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ERIC Number: ED556628
Record Type: Non-Journal
Publication Date: 2014
Pages: 177
Abstractor: As Provided
Reference Count: N/A
ISBN: 978-1-3037-2658-3
ISSN: N/A
Exploring the Way Teachers Feel about Feedback from Administrators and Administrator-Teacher Communication: A Phenomenological Study
Roberge, Thomas Patrick
ProQuest LLC, Ph.D. Dissertation, Northcentral University
Teachers and principals have vital roles in the success of our schools and the two must communicate with each other; however, principals must evaluate teachers' performance. The problem investigated for this research study was communication disparity as evidenced by how teachers interpret and react to principal's feedback, teachers' perceived intent of the principal, and the principal's feedback delivery approach. Research has shown teachers do not perceive principals as educational leaders and some perceive principal's communication as abusive. Principal-to-teacher communication disparity is causing teachers to become dissatisfied and elevating teacher attrition. This study has identified and helped to understand how K-12 teachers in a representative Vermont union school district perceive their principal's evaluations and feedback in the forms of written, verbal, and a combination of the two. The intent of this qualitative inquiry and phenomenological design was to explore the essence of the phenomenon of principal-to-teacher performance evaluation to better understand objective feedback and evaluation, which may be contributors to communication disparity between teachers and principals. Of the 200 K-12 teachers recruited, 129 completed and submitted an online survey requesting their perceptions of principal feedback (response rate of 65%). Based on the submitted survey, 15 participants were selected to participate in interviews. Selection was based on having an administrative evaluation in the past three years and their willingness to participate in a live interview. Interviews were conducted with five teachers from each of the three grade clusters (K-5, 6-8, 9-12) (n = 15). Descriptive data, expressed as frequency counts, were used to categorize responses, in which themes of teacher perceptions of principal feedback emerged. Results from this study indicate teachers understood the importance of evaluations and thought their principal's intentions were respectable. Even though a majority believed the feedback was not valuable, and more than half believed principal evaluations were unproductive, their manner of communication had an effect on teachers' job satisfaction. Considering the ever-constant pressures placed on student achievement and performance, further research in principal-to-teacher communication disparity should be conducted. Further investigation can provide valuable data and research-based evidence to communication disparity related literature and theory, and its possible link to teacher performance, attrition, morale, and job satisfaction. [The dissertation citations contained here are published with the permission of ProQuest LLC. Further reproduction is prohibited without permission. Copies of dissertations may be obtained by Telephone (800) 1-800-521-0600. Web page: http://www.proquest.com/en-US/products/dissertations/individuals.shtml.]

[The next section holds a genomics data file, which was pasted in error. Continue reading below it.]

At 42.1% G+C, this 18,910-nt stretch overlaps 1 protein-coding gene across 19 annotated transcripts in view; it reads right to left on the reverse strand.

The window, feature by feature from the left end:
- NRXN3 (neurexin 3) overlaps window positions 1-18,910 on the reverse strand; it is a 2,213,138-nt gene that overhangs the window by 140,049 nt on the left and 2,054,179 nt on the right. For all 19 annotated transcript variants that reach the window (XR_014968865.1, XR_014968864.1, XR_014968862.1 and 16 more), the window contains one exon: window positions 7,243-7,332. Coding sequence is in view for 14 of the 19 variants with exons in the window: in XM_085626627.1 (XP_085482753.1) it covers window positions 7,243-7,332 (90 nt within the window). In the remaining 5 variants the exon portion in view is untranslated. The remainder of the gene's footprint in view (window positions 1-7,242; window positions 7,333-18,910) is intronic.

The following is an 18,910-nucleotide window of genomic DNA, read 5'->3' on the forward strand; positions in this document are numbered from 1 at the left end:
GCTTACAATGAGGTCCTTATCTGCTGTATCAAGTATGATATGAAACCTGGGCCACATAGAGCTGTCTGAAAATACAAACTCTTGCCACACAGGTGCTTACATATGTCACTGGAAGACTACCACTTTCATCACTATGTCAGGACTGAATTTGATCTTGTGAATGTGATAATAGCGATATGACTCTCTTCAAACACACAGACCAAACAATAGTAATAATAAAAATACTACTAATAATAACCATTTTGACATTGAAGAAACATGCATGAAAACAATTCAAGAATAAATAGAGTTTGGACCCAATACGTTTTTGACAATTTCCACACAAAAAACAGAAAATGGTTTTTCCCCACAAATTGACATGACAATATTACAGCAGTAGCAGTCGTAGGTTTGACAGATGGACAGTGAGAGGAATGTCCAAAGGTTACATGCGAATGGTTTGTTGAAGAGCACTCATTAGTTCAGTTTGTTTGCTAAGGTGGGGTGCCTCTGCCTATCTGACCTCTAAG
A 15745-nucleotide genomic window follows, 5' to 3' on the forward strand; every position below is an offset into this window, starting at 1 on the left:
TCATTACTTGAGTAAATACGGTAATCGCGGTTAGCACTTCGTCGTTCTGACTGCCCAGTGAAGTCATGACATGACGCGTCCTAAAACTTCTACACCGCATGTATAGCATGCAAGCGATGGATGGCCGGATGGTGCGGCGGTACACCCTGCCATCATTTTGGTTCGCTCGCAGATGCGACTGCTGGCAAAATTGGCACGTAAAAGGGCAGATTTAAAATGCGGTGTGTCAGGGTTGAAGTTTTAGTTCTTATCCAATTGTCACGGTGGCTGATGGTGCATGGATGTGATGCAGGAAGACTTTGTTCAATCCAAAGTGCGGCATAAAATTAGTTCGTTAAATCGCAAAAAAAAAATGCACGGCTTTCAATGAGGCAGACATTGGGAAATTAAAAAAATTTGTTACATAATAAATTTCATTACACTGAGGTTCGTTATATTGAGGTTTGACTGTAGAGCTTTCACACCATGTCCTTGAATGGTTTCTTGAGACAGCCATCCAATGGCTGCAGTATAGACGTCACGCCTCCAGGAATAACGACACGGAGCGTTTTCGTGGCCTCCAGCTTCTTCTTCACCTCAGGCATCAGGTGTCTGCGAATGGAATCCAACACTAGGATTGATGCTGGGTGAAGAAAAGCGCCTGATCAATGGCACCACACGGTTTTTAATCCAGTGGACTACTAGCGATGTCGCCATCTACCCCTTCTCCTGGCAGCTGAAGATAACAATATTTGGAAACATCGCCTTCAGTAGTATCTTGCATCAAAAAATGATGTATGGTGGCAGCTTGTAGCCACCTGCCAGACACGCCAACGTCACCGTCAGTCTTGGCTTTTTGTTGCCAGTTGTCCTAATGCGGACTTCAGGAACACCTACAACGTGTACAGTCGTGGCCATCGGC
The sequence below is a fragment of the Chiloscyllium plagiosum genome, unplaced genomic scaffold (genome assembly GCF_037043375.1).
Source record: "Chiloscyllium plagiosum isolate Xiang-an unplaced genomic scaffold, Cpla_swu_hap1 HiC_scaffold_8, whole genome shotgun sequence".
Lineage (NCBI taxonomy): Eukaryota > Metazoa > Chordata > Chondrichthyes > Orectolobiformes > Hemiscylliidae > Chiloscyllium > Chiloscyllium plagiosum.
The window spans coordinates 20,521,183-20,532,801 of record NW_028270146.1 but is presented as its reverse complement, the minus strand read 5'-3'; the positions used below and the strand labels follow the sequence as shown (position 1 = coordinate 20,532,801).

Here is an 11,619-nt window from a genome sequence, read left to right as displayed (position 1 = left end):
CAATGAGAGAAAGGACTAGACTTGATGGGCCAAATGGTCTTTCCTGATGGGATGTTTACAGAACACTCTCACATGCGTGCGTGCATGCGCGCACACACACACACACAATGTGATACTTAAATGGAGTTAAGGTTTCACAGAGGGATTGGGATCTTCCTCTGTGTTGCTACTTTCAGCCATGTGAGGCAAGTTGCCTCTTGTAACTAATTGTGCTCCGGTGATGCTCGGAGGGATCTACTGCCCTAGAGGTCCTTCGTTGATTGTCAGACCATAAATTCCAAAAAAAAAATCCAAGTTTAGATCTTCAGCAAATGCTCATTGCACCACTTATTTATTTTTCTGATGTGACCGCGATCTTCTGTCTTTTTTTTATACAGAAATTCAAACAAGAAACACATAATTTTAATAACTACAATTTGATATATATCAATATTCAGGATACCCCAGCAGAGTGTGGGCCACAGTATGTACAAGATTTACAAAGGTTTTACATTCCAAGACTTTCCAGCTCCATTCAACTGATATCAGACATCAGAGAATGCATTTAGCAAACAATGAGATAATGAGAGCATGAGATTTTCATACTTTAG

ProQuest LLC. 789 East Eisenhower Parkway, P.O. Box 1346, Ann Arbor, MI 48106. Tel: 800-521-0600; Web site: http://www.proquest.com/en-US/products/dissertations/individuals.shtml
Publication Type: Dissertations/Theses - Doctoral Dissertations
Education Level: Elementary Education; Secondary Education
Audience: N/A
Language: English
Sponsor: N/A
Authoring Institution: N/A
Identifiers - Location: Vermont